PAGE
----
feeling frustrated and vulnerable.)
Fast forward a few years. Not long after meeting my husband,
I learned he studied jujitsu (a soft-style martial art). He asked if I wanted
to learn. I said no. I wasn’t interested in jujitsu. I wanted to learn
self-defense. So he invited me to meet his instructor, who was excited to teach
me techniques geared for women. I started coming early, before jujitsu class, to
learn. I learned about women’s areas of strength, awareness and alertness, and
the physics of the human body. I practiced palm strikes and knees to the groin
until I developed muscle memory and instinct and earned the nickname “Lethal
Then my session would end, and jujitsu class would begin. It
didn’t take long before I was joining them on the mat. J
I love teaching self-defense because I've seen wonderful
things happen when a woman learns she really can protect herself
physically. We have a vested interest in our physical and sexual safety and should
not leave it up to chance or assume it's someone else's responsibility.
Learning self-defense helps develop confidence, which has
far-reaching effects—women discover inner strengths they never knew they had
and become "stronger" on different playing fields of life, whether it
be work, relationships, communication, setting boundaries, the list goes on.
What is the quirkiest
thing you have ever done?
Tried to put diesel in my Nissan Sentra. The nozzle didn’t
fit (of course) and I got frustrated. I tried dribbling fuel into the
reservoir, and the guy in the gas station gave me a weird look. I dribbled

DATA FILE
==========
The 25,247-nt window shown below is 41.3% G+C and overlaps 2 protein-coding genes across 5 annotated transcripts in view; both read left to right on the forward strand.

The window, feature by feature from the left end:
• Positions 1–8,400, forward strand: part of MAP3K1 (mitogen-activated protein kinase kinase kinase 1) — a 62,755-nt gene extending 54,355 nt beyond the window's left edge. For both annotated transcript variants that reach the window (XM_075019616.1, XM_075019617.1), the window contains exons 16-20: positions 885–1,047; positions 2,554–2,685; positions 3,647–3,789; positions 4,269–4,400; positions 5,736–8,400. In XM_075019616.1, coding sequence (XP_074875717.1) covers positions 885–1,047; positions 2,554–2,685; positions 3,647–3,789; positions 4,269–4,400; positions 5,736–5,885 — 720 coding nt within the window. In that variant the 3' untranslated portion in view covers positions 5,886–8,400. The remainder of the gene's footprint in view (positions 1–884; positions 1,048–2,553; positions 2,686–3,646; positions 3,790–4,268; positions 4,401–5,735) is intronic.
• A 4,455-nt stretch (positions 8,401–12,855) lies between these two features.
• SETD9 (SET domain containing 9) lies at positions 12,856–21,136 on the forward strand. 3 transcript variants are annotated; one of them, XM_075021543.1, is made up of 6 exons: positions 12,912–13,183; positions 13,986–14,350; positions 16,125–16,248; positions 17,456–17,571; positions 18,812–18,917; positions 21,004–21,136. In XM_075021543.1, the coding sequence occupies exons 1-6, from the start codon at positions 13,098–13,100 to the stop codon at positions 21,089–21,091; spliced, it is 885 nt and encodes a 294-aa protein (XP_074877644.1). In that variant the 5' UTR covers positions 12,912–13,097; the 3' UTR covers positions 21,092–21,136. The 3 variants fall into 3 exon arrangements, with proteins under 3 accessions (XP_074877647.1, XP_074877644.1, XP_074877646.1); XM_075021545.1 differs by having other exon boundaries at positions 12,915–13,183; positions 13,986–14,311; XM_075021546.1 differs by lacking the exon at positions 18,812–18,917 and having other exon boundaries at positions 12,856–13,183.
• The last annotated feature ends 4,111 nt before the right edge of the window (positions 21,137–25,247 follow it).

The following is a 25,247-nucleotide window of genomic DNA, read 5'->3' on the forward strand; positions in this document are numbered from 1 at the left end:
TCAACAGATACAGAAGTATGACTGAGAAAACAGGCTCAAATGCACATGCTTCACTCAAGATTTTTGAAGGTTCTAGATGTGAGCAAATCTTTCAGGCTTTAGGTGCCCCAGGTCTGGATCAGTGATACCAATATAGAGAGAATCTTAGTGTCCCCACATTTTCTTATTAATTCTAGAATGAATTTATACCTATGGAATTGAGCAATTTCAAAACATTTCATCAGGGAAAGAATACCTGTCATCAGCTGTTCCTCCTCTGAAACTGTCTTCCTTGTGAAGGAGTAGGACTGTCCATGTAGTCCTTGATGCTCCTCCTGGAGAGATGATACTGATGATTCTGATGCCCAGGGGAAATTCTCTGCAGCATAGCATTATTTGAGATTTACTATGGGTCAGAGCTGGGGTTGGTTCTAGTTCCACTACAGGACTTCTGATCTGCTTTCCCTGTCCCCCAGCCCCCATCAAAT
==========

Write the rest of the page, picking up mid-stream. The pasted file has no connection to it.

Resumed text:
about 17 cents worth in the tank before I gave up, all huffy about “this stupid
gas station,” and went in to pay. Except I’d forgotten my wallet. The gas
station attendant was not impressed.
When did you first
discover you were a writer?
I’ve always loved reading but never thought I’d be able to
write a whole story. That sounded daunting. I wrote a short story in high
school and poetry in college, but that was it until about seven years ago when
I started a story. Then I realized I needed to learn the craft and mechanics of
story-building, so I joined American Christian Fiction Writers. I got connected
to other writers, critique groups, and a storehouse of publishing information
that I soaked up, realizing how little I really knew!
Tell us the range of
the kinds of books you enjoy reading.
I read everything except Sci-Fi, and I haven’t read much
fantasy. I grew up devouring every mystery I could find and still love
everything from cozies to political thrillers. In high school, it was Russian
lit, where I learned about symbolism and first discovered the power of using
words to show rather than tell. In college, it was every other lit—Irish,
British, women’s… Now I read a good deal of Christian publishing, and again